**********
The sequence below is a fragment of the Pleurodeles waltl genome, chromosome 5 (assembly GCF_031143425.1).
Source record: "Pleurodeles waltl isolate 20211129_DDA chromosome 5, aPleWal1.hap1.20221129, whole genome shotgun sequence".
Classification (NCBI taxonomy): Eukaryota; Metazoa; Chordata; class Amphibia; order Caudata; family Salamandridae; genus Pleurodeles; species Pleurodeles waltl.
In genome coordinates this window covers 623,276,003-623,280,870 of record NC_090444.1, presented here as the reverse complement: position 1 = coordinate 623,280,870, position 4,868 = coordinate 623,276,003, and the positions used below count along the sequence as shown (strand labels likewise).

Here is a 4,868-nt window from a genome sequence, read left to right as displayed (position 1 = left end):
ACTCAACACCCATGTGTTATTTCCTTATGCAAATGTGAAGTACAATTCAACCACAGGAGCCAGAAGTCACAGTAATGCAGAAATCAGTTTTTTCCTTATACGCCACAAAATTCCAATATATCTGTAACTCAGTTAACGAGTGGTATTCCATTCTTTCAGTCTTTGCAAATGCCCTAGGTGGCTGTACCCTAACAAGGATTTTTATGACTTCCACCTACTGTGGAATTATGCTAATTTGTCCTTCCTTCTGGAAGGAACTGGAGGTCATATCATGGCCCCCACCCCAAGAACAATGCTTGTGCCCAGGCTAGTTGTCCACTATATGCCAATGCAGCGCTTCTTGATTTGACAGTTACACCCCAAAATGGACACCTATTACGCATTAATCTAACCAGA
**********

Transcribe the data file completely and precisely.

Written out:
The sequence below is a fragment of the Pleurodeles waltl genome, chromosome 5 (assembly GCF_031143425.1).
Source record: "Pleurodeles waltl isolate 20211129_DDA chromosome 5, aPleWal1.hap1.20221129, whole genome shotgun sequence".
Classification (NCBI taxonomy): Eukaryota; Metazoa; Chordata; class Amphibia; order Caudata; family Salamandridae; genus Pleurodeles; species Pleurodeles waltl.
In genome coordinates this window covers 623,276,003-623,280,870 of record NC_090444.1, presented here as the reverse complement: position 1 = coordinate 623,280,870, position 4,868 = coordinate 623,276,003, and the positions used below count along the sequence as shown (strand labels likewise).

Here is a 4,868-nt window from a genome sequence, read left to right as displayed (position 1 = left end):
ACTCAACACCCATGTGTTATTTCCTTATGCAAATGTGAAGTACAATTCAACCACAGGAGCCAGAAGTCACAGTAATGCAGAAATCAGTTTTTTCCTTATACGCCACAAAATTCCAATATATCTGTAACTCAGTTAACGAGTGGTATTCCATTCTTTCAGTCTTTGCAAATGCCCTAGGTGGCTGTACCCTAACAAGGATTTTTATGACTTCCACCTACTGTGGAATTATGCTAATTTGTCCTTCCTTCTGGAAGGAACTGGAGGTCATATCATGGCCCCCACCCCAAGAACAATGCTTGTGCCCAGGCTAGTTGTCCACTATATGCCAATGCAGCGCTTCTTGATTTGACAGTTACACCCCAAAATGGACACCTATTACGCATTAATCTAACCAGA